But that’s no reason not to begin…

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We’ve all been there–wanting to throw something, I mean.  Throwing something that breaks or smashes with a good deal of noise is pretty satisfying. Frustration builds, our inability to deal or cope builds, and something has to give. Or does it? A tantrum never fixes anything. It almost never makes you feel better, even though most people will tell you that it does.

One of the administrators at a nearby community college “throws” pottery. I have seen her handiwork at craft fairs and faculty art shows. The lump of clay is thrown onto, and spins on, a platter-like wheel where she shapes it with her hands. As long as she gently guides its shape, she always has a work in progress with potential. If she, in frustration and impatience, grabs at the clay, as if to force it into the desired shape, the once forming shape will simply shear off to the side and become a clump of wet trash. 

Some people are so afraid of small failures that they sabotage their own success by creating epic failures on such a scale that no one would dare blame them openly. Temper fits and lashing out in an episode of giving up are just  psychological attempts to reorganize without blame. British educator Ken Robinson says “If you’re not prepared to be wrong, you’ll never come up with anything original.”

Maintaining your composure is the key to progress. When the fuse appears to be ignited, just stop and breathe–go in your mind to that peaceful place mentioned in earlier posts–and regroup. A student once told me “That doesn’t fix my problem,” to which I responded “It’s not supposed to fix the problem. It’s supposed to fix you so you can fix the problem.”

Then you can throw…a party!

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All of us have seen stepping-stones at one time or another. Sometimes they’re just decorative, other times they provide a real service. You usually see them where someone wants to provide access down a path without the intrusion of an out and out sidewalk.

A while back I came up with a list of  spiritual stepping stone that help me survive unpleasantness, most of it brought on by my own negative internal dialogues. When I think a negative thought, I immediately use one of these little exercises to get me past the rough spot and on to a more positive mind-set where I can actually find solutions. Remember: you can never feel bad enough to change things–only good enough.

Check out my article online at Associated Content. The link appears below.

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“When he had said these things many turned away from following him.” I kind of feel that way. Some will read these words and think this is all nonsense. Others will get the point and receive some benefit from it. Either way here goes:

When I need to talk something out, I sometimes pretend Jesus is sitting next to me in the passenger’s seat, also called riding shotgun. Yes, I really speak outloud and imagine him listening and offering comment. Now it’s not all make-believe. I do believe in a real creator who has in place a system of care and providence that supplies our needs and responds to our faith. I believe I am listened to. I believe I am responded to. The only part I make up is someone physically sitting in the car with me.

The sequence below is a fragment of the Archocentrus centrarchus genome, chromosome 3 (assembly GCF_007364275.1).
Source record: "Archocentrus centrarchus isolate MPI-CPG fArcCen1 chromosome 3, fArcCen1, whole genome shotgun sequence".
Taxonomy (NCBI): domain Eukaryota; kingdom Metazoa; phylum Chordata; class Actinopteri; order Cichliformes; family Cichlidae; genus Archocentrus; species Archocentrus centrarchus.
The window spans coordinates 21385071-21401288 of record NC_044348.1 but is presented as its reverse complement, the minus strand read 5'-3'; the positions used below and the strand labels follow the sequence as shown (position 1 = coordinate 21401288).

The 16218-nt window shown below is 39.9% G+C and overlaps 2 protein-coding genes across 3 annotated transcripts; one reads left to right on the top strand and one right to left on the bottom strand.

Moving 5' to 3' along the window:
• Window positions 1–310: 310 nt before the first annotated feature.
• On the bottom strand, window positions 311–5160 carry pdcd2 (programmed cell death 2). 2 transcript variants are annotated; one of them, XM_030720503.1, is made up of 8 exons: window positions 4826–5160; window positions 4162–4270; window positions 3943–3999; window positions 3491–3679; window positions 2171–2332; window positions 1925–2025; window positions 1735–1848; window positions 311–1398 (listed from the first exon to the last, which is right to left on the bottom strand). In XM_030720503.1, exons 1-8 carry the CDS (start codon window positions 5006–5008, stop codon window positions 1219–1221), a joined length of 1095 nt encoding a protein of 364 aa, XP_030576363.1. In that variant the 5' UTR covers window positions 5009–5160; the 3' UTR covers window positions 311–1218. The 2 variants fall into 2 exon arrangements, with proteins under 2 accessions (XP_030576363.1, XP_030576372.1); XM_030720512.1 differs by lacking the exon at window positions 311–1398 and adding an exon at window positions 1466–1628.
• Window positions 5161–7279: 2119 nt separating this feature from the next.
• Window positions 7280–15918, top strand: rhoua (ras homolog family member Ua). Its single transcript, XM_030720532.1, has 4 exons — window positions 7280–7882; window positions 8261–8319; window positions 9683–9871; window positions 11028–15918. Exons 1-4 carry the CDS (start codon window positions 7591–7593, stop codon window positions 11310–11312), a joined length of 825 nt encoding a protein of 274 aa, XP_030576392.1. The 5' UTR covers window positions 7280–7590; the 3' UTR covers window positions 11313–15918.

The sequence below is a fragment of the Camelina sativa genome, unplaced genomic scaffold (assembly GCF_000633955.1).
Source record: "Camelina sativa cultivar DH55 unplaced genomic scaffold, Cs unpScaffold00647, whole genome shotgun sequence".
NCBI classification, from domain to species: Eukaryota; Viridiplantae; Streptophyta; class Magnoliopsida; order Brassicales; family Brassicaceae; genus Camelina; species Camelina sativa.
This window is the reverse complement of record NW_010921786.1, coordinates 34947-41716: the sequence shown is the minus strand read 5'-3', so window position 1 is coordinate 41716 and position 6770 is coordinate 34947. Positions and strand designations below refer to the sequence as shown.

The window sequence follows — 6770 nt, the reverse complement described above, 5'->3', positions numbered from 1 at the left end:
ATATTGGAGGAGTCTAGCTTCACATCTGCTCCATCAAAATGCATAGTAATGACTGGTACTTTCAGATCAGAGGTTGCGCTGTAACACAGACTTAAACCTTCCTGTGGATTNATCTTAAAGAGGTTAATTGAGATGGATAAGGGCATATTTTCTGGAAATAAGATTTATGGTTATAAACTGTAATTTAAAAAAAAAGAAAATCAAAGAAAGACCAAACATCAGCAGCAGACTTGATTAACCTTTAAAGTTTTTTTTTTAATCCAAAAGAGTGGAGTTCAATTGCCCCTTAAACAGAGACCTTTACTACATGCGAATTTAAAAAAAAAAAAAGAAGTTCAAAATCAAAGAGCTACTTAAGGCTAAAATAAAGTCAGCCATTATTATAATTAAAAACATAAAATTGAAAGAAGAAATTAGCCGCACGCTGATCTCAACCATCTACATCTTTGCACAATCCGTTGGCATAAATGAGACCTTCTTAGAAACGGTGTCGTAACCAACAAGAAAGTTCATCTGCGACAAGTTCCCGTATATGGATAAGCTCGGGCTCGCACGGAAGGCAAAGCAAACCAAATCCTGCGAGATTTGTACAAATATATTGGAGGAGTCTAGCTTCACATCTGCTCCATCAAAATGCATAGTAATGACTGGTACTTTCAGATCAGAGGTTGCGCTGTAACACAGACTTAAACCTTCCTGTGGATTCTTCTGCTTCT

Sometimes the insights I receive amaze me. I think the answers I get are part spiritual guidance and part intuition based on all I have learned about Jesus and his teachings. But I know that’s not true for everyone. You’ll need to find what works for you. Maybe you’d prefer a wise relative who’s passed on–some are more attuned to the wisdom of an ancestor. There are endless options for this exercise. Do what makes you most comfortable.

I don’t do this often. I try to keep it fresh and feeling real. But when I finish this conversation, I almost always come away with new knowledge about myself, an insight, a subconscious limiting belief revealed.

And that is always worth the effort.

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While the word last usually means the thing at the very end, it can also mean that which endures. The phrase “built to last,” however, has an alternate meaning. A “last” is a metal or wooden form which shoes are built onto. It is the same shape and size of whatever kind of shoe you want to make. Having a shoe which is built to last means it was constructed according to a tried and tested uniform plan–“up to specs” an old friend of mine is apt to say. A shoe like that, it follows, would indeed last a long time, and so goes the etymology.

We have a spiritual side which is meant to last. It endures. It outlasts the body it now inhabits, yet we spend far more time caring for the vessel than that which the vessel contains. These bodies do need care and feeding, and misusing and abusing our bodies is a high form of waste. But while I may love riding my bike, going to the gym, and watching my image in the mirror approach that form I wish for, I must not neglect the person who is riding along inside this container of flesh and bone.

I cannot work out every day and not rest my muscles. I cannot study non-stop and not rest my brain. Likewise, I cannot observe, feel, evaluate, seek, and everything else my soul craves without a regular reprieve. I must get away and empty myself and just enjoy existing. Some days I let my mind wander and enjoy where it takes me, and other times I impose a little discipline and focus on the silence. Peace, guidance, assurance, confidence, and many other good feelings abound when I take responsibility for my thoughts and just BE.

I enjoy the satisfaction of unapologetically being myself and loving it. And the effect it has on my interactions with my students is invaluable. My students are always welcome to just be themselves as well. And don’t you think that is the ultimate show of respect? My students do.

I want them to know that they are “built to last.”